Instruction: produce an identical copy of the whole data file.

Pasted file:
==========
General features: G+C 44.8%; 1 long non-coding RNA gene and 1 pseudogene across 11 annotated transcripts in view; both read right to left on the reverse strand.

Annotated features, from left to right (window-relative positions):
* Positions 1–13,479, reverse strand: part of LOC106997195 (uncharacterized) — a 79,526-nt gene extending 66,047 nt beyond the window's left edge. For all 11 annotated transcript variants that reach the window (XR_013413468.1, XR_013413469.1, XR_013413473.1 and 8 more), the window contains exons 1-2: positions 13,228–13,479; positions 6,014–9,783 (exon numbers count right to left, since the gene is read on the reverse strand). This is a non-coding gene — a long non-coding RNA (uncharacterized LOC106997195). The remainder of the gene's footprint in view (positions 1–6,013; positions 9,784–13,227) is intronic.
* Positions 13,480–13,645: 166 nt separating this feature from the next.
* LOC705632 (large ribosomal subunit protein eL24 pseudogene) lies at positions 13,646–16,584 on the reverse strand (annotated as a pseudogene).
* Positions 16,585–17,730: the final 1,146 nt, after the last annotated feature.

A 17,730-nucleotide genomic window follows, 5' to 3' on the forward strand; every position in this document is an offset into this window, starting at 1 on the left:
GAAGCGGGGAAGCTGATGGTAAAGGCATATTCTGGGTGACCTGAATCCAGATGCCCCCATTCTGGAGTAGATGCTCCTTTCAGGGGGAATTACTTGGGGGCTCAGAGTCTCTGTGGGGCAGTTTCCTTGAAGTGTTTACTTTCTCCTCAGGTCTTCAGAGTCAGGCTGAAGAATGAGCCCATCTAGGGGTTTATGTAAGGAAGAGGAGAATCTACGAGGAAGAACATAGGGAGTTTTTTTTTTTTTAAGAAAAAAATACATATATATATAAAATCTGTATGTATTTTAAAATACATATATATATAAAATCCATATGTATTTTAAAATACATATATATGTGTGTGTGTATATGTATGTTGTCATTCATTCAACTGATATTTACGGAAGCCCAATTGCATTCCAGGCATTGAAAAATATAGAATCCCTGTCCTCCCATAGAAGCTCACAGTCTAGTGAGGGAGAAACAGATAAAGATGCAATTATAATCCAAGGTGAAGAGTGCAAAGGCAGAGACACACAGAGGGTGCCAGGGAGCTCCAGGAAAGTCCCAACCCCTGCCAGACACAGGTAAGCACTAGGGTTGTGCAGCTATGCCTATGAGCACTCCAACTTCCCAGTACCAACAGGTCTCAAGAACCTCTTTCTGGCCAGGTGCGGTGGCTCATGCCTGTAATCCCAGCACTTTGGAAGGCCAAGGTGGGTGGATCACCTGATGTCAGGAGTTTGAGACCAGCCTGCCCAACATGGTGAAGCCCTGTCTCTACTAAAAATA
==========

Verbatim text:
General features: G+C 44.8%; 1 long non-coding RNA gene and 1 pseudogene across 11 annotated transcripts in view; both read right to left on the reverse strand.

Annotated features, from left to right (window-relative positions):
* Positions 1–13,479, reverse strand: part of LOC106997195 (uncharacterized) — a 79,526-nt gene extending 66,047 nt beyond the window's left edge. For all 11 annotated transcript variants that reach the window (XR_013413468.1, XR_013413469.1, XR_013413473.1 and 8 more), the window contains exons 1-2: positions 13,228–13,479; positions 6,014–9,783 (exon numbers count right to left, since the gene is read on the reverse strand). This is a non-coding gene — a long non-coding RNA (uncharacterized LOC106997195). The remainder of the gene's footprint in view (positions 1–6,013; positions 9,784–13,227) is intronic.
* Positions 13,480–13,645: 166 nt separating this feature from the next.
* LOC705632 (large ribosomal subunit protein eL24 pseudogene) lies at positions 13,646–16,584 on the reverse strand (annotated as a pseudogene).
* Positions 16,585–17,730: the final 1,146 nt, after the last annotated feature.

A 17,730-nucleotide genomic window follows, 5' to 3' on the forward strand; every position in this document is an offset into this window, starting at 1 on the left:
GAAGCGGGGAAGCTGATGGTAAAGGCATATTCTGGGTGACCTGAATCCAGATGCCCCCATTCTGGAGTAGATGCTCCTTTCAGGGGGAATTACTTGGGGGCTCAGAGTCTCTGTGGGGCAGTTTCCTTGAAGTGTTTACTTTCTCCTCAGGTCTTCAGAGTCAGGCTGAAGAATGAGCCCATCTAGGGGTTTATGTAAGGAAGAGGAGAATCTACGAGGAAGAACATAGGGAGTTTTTTTTTTTTTAAGAAAAAAATACATATATATATAAAATCTGTATGTATTTTAAAATACATATATATATAAAATCCATATGTATTTTAAAATACATATATATGTGTGTGTGTATATGTATGTTGTCATTCATTCAACTGATATTTACGGAAGCCCAATTGCATTCCAGGCATTGAAAAATATAGAATCCCTGTCCTCCCATAGAAGCTCACAGTCTAGTGAGGGAGAAACAGATAAAGATGCAATTATAATCCAAGGTGAAGAGTGCAAAGGCAGAGACACACAGAGGGTGCCAGGGAGCTCCAGGAAAGTCCCAACCCCTGCCAGACACAGGTAAGCACTAGGGTTGTGCAGCTATGCCTATGAGCACTCCAACTTCCCAGTACCAACAGGTCTCAAGAACCTCTTTCTGGCCAGGTGCGGTGGCTCATGCCTGTAATCCCAGCACTTTGGAAGGCCAAGGTGGGTGGATCACCTGATGTCAGGAGTTTGAGACCAGCCTGCCCAACATGGTGAAGCCCTGTCTCTACTAAAAATA